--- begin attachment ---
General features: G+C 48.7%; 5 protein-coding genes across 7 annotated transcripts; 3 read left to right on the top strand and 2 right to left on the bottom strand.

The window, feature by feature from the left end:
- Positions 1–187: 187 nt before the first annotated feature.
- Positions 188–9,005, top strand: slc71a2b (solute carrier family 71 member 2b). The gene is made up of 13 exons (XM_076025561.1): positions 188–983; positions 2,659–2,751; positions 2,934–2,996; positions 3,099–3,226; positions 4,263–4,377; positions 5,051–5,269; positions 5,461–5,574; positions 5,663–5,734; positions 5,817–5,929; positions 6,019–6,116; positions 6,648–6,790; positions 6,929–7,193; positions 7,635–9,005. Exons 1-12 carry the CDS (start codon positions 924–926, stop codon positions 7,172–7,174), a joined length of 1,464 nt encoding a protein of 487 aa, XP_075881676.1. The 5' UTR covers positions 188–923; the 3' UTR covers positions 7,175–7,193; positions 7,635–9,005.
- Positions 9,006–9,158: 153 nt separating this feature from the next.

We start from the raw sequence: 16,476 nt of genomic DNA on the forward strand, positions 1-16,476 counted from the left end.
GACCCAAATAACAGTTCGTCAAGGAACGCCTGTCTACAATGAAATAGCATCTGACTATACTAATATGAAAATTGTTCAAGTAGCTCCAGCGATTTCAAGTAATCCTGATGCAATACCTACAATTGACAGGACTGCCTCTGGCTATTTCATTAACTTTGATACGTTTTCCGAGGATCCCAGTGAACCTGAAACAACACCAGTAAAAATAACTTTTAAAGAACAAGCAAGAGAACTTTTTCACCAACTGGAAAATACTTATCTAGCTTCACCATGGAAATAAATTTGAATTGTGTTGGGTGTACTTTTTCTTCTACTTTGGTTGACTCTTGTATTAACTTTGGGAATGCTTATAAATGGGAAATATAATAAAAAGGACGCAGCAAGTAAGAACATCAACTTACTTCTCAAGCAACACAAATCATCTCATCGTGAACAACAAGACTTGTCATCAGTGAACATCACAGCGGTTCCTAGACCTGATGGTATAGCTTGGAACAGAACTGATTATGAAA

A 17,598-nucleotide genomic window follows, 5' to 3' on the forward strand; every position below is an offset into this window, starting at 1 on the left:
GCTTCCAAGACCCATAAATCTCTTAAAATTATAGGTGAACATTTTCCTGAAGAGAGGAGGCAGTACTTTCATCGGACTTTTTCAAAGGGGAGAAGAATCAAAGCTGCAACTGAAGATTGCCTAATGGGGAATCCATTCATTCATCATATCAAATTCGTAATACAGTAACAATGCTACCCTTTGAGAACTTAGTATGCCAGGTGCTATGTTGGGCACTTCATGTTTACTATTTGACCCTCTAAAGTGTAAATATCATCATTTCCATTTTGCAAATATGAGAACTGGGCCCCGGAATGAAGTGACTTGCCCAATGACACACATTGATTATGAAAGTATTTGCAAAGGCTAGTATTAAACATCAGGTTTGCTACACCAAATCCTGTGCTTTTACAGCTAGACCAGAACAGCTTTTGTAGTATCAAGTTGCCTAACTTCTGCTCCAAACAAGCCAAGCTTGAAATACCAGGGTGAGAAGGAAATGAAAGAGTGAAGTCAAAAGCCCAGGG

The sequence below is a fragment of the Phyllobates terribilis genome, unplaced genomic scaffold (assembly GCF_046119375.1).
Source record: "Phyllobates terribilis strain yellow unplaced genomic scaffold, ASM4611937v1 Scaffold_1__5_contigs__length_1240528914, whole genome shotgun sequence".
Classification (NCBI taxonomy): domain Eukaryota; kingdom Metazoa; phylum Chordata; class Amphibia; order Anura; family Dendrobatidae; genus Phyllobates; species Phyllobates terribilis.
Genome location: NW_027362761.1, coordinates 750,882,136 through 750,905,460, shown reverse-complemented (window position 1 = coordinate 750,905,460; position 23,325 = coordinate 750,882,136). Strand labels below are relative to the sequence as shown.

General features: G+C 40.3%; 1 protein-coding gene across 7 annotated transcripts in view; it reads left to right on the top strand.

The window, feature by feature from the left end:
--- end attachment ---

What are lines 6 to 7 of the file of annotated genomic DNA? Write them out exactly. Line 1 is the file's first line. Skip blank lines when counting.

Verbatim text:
We start from the raw sequence: 16,476 nt of genomic DNA on the forward strand, positions 1-16,476 counted from the left end.
GACCCAAATAACAGTTCGTCAAGGAACGCCTGTCTACAATGAAATAGCATCTGACTATACTAATATGAAAATTGTTCAAGTAGCTCCAGCGATTTCAAGTAATCCTGATGCAATACCTACAATTGACAGGACTGCCTCTGGCTATTTCATTAACTTTGATACGTTTTCCGAGGATCCCAGTGAACCTGAAACAACACCAGTAAAAATAACTTTTAAAGAACAAGCAAGAGAACTTTTTCACCAACTGGAAAATACTTATCTAGCTTCACCATGGAAATAAATTTGAATTGTGTTGGGTGTACTTTTTCTTCTACTTTGGTTGACTCTTGTATTAACTTTGGGAATGCTTATAAATGGGAAATATAATAAAAAGGACGCAGCAAGTAAGAACATCAACTTACTTCTCAAGCAACACAAATCATCTCATCGTGAACAACAAGACTTGTCATCAGTGAACATCACAGCGGTTCCTAGACCTGATGGTATAGCTTGGAACAGAACTGATTATGAAA